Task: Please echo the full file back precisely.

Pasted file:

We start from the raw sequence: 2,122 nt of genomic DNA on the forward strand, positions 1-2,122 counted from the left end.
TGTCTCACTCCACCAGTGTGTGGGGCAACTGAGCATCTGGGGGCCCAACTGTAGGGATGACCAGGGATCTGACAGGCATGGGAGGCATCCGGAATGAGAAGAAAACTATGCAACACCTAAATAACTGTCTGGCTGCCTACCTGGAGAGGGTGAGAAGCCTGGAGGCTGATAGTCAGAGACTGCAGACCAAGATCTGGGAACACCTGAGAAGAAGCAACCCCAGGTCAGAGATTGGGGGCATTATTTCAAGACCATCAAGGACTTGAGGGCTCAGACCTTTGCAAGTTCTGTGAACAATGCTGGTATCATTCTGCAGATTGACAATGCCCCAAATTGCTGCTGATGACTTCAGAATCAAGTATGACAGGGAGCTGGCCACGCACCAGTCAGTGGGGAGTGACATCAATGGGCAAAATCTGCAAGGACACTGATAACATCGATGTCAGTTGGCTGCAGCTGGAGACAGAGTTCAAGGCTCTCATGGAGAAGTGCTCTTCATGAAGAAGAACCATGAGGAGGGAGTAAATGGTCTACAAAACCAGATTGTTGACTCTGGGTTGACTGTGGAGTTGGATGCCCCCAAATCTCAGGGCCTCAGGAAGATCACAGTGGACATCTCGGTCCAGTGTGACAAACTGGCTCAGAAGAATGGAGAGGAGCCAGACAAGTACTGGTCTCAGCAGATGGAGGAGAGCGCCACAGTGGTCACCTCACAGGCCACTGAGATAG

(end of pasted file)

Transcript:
We start from the raw sequence: 2,122 nt of genomic DNA on the forward strand, positions 1-2,122 counted from the left end.
TGTCTCACTCCACCAGTGTGTGGGGCAACTGAGCATCTGGGGGCCCAACTGTAGGGATGACCAGGGATCTGACAGGCATGGGAGGCATCCGGAATGAGAAGAAAACTATGCAACACCTAAATAACTGTCTGGCTGCCTACCTGGAGAGGGTGAGAAGCCTGGAGGCTGATAGTCAGAGACTGCAGACCAAGATCTGGGAACACCTGAGAAGAAGCAACCCCAGGTCAGAGATTGGGGGCATTATTTCAAGACCATCAAGGACTTGAGGGCTCAGACCTTTGCAAGTTCTGTGAACAATGCTGGTATCATTCTGCAGATTGACAATGCCCCAAATTGCTGCTGATGACTTCAGAATCAAGTATGACAGGGAGCTGGCCACGCACCAGTCAGTGGGGAGTGACATCAATGGGCAAAATCTGCAAGGACACTGATAACATCGATGTCAGTTGGCTGCAGCTGGAGACAGAGTTCAAGGCTCTCATGGAGAAGTGCTCTTCATGAAGAAGAACCATGAGGAGGGAGTAAATGGTCTACAAAACCAGATTGTTGACTCTGGGTTGACTGTGGAGTTGGATGCCCCCAAATCTCAGGGCCTCAGGAAGATCACAGTGGACATCTCGGTCCAGTGTGACAAACTGGCTCAGAAGAATGGAGAGGAGCCAGACAAGTACTGGTCTCAGCAGATGGAGGAGAGCGCCACAGTGGTCACCTCACAGGCCACTGAGATAG